Yet at least one act often associated with massacres -- including that at Sand Creek -- occurred at the Washita. In the various accounts of the action, there appear several references to instances of scalping - the practice whereby part of the hair-bearing flesh on a human head is cut or tom from its victim as a token of revenge or of victory. Clearly, the society that the army represented generally viewed scalping as a form of mutilation. But it is documented that at the Washita, the Osage scouts took scalps from the Cheyennes they killed during the attack. That these acts occurred there can be no doubt, and its repetition on the field was evidently sanctioned because scalping represented ingrained cultural behavior on the part of the Osages (as it also did among the Cheyennes), was thereby condoned as an aspect of intertribal warfare, and any attempt by the troops to curtail its practice among their Indian allies would have offended them. Indeed, one account described an extreme case where an Osage scout killed a Cheyenne and completely beheaded the body. The Osages seem to have been particularly severe in their treatment of Cheyenne women, reportedly beating them with switches as they tried to run away and then scalping and otherwise mutilating those they killed. Beyond these incidents, there occurred occasional scalpings (at least two) by members of Custer's command, though the practice among the soldiers that day appears to have been infrequent.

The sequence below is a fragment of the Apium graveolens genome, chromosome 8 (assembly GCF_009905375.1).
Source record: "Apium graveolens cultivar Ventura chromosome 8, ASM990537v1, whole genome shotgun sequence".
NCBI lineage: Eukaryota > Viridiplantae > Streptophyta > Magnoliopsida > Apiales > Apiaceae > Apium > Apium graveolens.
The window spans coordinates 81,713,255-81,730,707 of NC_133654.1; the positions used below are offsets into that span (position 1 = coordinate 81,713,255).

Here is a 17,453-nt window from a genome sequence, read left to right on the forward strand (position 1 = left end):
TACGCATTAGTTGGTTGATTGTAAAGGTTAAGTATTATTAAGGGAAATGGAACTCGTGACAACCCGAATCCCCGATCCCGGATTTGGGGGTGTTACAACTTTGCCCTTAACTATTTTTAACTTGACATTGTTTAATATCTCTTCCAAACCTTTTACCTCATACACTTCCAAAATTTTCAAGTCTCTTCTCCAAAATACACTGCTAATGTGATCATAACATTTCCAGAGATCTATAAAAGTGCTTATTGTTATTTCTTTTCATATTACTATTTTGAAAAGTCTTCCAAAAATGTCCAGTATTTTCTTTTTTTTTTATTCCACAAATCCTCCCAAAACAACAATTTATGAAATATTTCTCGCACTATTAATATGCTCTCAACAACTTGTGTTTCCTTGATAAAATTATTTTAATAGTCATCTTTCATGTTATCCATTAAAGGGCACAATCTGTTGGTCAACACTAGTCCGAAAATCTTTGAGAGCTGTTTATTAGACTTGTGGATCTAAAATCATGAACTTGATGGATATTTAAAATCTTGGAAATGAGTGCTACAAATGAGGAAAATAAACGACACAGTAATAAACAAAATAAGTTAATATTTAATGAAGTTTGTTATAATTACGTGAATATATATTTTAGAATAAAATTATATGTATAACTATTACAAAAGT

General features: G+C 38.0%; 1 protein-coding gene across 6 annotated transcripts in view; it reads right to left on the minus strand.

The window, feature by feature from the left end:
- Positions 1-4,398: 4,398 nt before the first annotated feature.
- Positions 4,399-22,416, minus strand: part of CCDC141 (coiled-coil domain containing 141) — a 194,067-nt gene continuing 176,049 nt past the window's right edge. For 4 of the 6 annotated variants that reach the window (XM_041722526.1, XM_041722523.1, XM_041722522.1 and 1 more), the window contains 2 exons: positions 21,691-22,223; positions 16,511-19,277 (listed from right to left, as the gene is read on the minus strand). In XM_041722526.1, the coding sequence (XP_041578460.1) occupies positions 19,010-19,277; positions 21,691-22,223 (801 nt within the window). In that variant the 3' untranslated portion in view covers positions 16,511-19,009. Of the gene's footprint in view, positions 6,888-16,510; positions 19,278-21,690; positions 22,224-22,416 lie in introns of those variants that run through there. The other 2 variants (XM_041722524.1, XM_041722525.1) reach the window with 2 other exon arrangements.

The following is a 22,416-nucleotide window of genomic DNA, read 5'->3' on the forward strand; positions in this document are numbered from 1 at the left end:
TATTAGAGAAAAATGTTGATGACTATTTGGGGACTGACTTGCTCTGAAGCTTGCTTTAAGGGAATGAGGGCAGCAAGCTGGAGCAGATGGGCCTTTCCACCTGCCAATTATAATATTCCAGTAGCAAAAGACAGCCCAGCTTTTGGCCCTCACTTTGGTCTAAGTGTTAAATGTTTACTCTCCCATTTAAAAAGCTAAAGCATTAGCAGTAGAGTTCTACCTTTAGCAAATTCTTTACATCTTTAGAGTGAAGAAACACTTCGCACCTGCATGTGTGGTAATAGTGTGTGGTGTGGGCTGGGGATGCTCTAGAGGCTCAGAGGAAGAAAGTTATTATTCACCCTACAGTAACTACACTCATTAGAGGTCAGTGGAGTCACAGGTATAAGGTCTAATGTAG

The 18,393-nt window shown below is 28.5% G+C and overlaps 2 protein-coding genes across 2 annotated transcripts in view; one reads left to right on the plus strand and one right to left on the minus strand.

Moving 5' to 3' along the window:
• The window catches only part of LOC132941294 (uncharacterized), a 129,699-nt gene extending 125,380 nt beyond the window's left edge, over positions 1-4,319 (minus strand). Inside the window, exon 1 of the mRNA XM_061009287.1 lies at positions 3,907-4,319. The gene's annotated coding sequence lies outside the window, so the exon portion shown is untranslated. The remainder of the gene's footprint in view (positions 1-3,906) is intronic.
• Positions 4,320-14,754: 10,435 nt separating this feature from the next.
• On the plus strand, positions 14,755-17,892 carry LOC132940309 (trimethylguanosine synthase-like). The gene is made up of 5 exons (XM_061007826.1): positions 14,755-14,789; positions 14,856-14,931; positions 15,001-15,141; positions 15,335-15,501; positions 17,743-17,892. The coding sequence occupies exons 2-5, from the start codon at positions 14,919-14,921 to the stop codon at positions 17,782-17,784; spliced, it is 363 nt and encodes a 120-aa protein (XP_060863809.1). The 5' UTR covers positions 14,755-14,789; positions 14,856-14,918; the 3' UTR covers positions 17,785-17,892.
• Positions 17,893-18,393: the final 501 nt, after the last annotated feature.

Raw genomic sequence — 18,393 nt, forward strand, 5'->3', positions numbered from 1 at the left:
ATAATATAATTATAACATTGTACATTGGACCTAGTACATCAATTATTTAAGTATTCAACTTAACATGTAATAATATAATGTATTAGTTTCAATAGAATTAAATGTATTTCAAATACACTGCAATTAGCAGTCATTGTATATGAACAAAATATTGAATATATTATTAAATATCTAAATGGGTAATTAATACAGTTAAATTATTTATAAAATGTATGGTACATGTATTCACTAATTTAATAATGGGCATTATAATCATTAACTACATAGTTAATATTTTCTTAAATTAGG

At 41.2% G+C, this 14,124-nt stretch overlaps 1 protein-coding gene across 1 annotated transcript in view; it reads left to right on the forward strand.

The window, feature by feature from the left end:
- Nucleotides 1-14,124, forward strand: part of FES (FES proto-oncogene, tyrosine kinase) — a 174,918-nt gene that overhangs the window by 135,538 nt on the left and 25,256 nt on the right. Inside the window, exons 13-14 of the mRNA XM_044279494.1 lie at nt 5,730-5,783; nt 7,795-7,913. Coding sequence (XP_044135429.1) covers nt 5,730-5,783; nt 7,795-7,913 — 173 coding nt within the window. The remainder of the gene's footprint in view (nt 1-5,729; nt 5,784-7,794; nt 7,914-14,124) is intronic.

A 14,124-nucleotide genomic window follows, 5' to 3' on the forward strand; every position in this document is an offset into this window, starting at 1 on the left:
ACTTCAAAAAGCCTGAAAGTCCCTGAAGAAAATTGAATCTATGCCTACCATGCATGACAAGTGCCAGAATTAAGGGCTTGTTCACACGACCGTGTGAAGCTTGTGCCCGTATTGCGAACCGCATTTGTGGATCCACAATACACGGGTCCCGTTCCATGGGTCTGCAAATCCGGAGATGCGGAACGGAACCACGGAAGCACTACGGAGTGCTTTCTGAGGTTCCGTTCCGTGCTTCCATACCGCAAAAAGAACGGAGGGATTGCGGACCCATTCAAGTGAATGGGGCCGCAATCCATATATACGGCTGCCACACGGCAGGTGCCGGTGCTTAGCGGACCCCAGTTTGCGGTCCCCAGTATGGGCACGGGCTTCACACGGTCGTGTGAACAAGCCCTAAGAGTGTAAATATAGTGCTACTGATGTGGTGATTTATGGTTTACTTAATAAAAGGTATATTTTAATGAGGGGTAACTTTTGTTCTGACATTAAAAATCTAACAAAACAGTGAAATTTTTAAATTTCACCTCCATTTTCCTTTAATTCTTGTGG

Without question, the occurrence of these offenses helped color the Washita encounter and contributed to it qualities reminiscent of a full-fledged massacre. But more than anything, the army's own Indian fighting tactics bolstered that perception, especially as the concept of "offensive battle" became transposed on the frontier to embrace not surprise attacks upon otherwise prepared adversaries, but dawn attacks on enclaves normally containing a high percentage of sleeping noncombatants. Such procedures comprised the army's modus operandi of the Indian wars period. This kind of engagement, which in the West preceded the Civil War (and was therefore perhaps a coincidental precursor of the "total war" strategy later enacted by Grant, Sherman, and Sheridan), often resulted in the deaths of women, children, and the elderly. This fact, while accepted among the officer corps to varying degrees, did not change the existing definition of "battle." The army justified these mission -- oriented tactics as imperative to controlling highly mobile, belligerent native populations with the long-range objective of protecting U.S. citizens on the frontier. Clearly, the tactic accommodated a prevalent and none-too-subtle perception of Indians as inferior beings from less significant and more expendable cultures ultimately destined for oblivion. Clearly too, the very nature of this combat methodology, embracing as it did a theory of conscienceless total destruction of men and resources, in practice often balanced hazardously on the precipice of "massacre" and accordingly promoted -- and continues to promote -- its frequent correlation with that term. For the Cheyennes at the Washita in 1868, with the specter of the Sand Creek Massacre ever at hand, Custer's force delivered the quintessential example of this ruthless and remorseless form of warfare.